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Investment Analysis Clubs / Macro Economic Trends and Risks
|Subject: Re: Why executives aren't prosecuted...||Date: 4/22/2013 2:06 AM|
|Author: Umm||Number: 421169 of 472550|
"When push comes to shove, the CEO's who are paid so handsomely for their "acumen", "brilliance", "sheer mastery of business", "the Masters of capital allocation", simply plead IGNORANCE. They'll state they never knew what was going on at levels "beneath them". Fingers will be pointed at underlings. Fingers will be pointed in many directions, but never at the CEO or the Board of Directors."
This is what is so frustrating.
I remember a few years ago reading in one of the financial rags a story about Jack Welsh and his pay as CEO of GE. Despite getting paid an obscene amount of money in salary, bonus, and stock options that year(don't remember the exact amount in the article but it is likely north of $100 million in total) the article was making the case that it was a bargin to pay him that much because the market capitalization of the company had gone up tens of billions of dollars that year.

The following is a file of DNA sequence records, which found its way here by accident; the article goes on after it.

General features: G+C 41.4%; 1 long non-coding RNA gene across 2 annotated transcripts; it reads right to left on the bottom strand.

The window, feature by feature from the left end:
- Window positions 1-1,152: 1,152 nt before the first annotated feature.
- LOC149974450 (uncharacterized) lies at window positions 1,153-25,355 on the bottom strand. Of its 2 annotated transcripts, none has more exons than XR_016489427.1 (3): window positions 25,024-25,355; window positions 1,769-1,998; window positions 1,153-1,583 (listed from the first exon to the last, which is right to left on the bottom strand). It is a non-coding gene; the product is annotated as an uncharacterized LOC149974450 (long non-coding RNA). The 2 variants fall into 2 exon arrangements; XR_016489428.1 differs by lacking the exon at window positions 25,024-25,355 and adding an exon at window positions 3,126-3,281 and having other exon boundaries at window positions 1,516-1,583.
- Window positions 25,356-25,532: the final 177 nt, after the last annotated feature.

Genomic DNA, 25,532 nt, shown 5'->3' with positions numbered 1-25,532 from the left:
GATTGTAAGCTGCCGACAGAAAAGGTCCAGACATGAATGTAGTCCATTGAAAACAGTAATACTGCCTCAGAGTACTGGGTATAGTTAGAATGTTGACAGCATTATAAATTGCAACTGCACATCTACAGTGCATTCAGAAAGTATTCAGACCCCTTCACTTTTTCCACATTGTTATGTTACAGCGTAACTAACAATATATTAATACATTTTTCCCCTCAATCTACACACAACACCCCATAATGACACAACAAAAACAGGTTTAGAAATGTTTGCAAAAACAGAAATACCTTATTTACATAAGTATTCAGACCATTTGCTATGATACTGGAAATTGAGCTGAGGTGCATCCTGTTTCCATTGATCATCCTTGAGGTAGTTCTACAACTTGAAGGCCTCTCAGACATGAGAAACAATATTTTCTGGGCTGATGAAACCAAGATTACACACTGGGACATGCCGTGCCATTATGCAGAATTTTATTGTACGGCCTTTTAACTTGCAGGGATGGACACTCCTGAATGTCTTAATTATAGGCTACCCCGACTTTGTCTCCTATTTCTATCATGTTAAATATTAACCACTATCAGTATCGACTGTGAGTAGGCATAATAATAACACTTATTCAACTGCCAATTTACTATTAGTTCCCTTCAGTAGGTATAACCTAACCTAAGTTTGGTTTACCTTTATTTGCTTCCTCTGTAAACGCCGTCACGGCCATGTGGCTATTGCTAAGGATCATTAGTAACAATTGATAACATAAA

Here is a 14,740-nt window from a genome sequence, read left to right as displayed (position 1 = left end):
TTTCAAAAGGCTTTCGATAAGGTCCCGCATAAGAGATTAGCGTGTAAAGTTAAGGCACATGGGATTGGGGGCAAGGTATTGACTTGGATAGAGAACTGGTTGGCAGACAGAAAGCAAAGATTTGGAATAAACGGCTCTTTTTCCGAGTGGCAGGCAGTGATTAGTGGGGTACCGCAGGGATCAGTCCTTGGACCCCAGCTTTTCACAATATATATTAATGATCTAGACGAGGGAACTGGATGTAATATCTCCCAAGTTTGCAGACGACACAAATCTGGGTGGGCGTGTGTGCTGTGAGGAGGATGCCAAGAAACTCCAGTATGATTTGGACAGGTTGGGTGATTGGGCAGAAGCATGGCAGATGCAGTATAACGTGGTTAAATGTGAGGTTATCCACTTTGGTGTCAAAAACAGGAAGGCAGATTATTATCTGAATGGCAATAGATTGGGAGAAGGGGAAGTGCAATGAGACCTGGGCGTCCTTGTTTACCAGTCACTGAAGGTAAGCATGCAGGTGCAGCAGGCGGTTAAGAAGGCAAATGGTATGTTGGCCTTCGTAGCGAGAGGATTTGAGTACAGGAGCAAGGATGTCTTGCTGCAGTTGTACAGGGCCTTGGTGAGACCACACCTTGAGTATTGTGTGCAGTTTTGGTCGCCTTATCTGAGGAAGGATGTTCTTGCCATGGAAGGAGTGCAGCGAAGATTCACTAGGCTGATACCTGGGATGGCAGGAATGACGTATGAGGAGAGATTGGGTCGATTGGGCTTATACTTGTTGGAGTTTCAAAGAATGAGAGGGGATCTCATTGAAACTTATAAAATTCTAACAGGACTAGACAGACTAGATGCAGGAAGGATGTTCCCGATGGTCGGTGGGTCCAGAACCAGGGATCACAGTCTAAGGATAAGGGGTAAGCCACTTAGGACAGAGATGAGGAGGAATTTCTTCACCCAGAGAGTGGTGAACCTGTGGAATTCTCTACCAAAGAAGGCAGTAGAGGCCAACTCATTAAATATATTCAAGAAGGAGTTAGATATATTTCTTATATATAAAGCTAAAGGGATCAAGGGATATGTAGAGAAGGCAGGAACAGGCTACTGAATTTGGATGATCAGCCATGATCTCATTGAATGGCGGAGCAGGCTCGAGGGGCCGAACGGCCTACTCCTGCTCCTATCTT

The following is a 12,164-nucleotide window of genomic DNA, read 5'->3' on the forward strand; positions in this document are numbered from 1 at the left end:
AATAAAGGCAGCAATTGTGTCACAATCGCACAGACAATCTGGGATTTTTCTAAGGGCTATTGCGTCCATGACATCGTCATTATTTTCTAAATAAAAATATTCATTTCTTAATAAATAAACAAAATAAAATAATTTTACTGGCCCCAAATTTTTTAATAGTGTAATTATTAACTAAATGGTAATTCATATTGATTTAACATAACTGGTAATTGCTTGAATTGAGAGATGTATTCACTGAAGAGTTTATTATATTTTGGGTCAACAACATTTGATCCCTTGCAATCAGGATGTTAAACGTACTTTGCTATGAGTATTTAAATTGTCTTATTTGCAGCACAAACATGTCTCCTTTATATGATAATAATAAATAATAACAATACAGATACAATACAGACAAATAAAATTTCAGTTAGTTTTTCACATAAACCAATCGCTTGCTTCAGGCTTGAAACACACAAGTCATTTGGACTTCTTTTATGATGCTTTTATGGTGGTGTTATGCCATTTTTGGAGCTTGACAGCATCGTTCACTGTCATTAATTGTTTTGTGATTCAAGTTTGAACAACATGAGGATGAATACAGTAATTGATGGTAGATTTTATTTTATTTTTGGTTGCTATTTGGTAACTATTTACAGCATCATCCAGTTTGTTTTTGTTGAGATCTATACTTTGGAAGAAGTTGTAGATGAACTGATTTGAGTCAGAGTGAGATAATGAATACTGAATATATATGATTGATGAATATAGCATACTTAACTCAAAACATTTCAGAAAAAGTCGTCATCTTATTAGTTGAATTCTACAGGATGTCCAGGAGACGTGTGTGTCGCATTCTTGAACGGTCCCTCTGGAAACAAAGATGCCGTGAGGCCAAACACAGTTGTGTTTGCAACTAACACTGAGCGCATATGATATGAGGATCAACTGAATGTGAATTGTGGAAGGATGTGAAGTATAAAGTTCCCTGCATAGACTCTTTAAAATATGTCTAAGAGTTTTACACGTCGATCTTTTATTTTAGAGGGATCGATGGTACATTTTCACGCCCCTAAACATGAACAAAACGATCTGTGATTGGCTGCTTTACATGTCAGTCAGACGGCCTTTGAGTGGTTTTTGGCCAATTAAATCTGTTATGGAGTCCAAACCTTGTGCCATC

There are many problems with this but the biggest is that it makes the false assumption that Jack Welsh was responsible for all of the increase in the stock price! It ignores the fact that there were literally well over a hundred thousand other employees working to make the company money and increase the value of the stock.
Now there is no doubt that CEO's are generally the most important person at a company and have a huge influence in the conduct and culture of the company (Mr. Obvious I know). The double standard is terrible though. I am fine with using either standard. Either pay the CEOs obscene amounts of money but hold them accountable when problems arise or pay them more modest sums and recognize that they are important employees but are not masters of the universe and irreplacable.
You are right, we live in a plutocracy so the rules will never change.
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